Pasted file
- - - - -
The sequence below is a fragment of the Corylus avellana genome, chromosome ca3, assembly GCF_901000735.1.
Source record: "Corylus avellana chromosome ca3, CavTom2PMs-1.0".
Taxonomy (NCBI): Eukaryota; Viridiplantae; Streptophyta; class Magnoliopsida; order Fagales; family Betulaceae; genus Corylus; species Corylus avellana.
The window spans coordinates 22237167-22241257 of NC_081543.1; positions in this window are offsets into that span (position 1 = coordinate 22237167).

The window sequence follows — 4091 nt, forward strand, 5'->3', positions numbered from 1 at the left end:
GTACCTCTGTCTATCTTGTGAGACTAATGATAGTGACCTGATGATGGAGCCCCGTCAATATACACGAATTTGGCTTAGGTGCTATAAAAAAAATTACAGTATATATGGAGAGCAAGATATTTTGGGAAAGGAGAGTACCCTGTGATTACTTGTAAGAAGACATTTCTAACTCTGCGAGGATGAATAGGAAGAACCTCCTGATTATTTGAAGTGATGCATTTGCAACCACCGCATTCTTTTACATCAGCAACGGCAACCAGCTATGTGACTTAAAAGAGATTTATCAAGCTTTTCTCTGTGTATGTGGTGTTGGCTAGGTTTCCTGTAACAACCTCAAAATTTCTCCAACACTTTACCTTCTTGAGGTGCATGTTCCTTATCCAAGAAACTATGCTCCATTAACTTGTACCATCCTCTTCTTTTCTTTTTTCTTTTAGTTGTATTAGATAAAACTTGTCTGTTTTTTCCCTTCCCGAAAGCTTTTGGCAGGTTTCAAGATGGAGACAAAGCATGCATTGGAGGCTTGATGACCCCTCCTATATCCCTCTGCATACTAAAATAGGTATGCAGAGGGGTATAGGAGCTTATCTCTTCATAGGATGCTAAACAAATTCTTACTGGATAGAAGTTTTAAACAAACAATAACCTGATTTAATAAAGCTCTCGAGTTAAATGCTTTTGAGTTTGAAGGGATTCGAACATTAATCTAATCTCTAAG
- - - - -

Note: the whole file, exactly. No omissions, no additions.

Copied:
The sequence below is a fragment of the Corylus avellana genome, chromosome ca3, assembly GCF_901000735.1.
Source record: "Corylus avellana chromosome ca3, CavTom2PMs-1.0".
Taxonomy (NCBI): Eukaryota; Viridiplantae; Streptophyta; class Magnoliopsida; order Fagales; family Betulaceae; genus Corylus; species Corylus avellana.
The window spans coordinates 22237167-22241257 of NC_081543.1; positions in this window are offsets into that span (position 1 = coordinate 22237167).

The window sequence follows — 4091 nt, forward strand, 5'->3', positions numbered from 1 at the left end:
GTACCTCTGTCTATCTTGTGAGACTAATGATAGTGACCTGATGATGGAGCCCCGTCAATATACACGAATTTGGCTTAGGTGCTATAAAAAAAATTACAGTATATATGGAGAGCAAGATATTTTGGGAAAGGAGAGTACCCTGTGATTACTTGTAAGAAGACATTTCTAACTCTGCGAGGATGAATAGGAAGAACCTCCTGATTATTTGAAGTGATGCATTTGCAACCACCGCATTCTTTTACATCAGCAACGGCAACCAGCTATGTGACTTAAAAGAGATTTATCAAGCTTTTCTCTGTGTATGTGGTGTTGGCTAGGTTTCCTGTAACAACCTCAAAATTTCTCCAACACTTTACCTTCTTGAGGTGCATGTTCCTTATCCAAGAAACTATGCTCCATTAACTTGTACCATCCTCTTCTTTTCTTTTTTCTTTTAGTTGTATTAGATAAAACTTGTCTGTTTTTTCCCTTCCCGAAAGCTTTTGGCAGGTTTCAAGATGGAGACAAAGCATGCATTGGAGGCTTGATGACCCCTCCTATATCCCTCTGCATACTAAAATAGGTATGCAGAGGGGTATAGGAGCTTATCTCTTCATAGGATGCTAAACAAATTCTTACTGGATAGAAGTTTTAAACAAACAATAACCTGATTTAATAAAGCTCTCGAGTTAAATGCTTTTGAGTTTGAAGGGATTCGAACATTAATCTAATCTCTAAG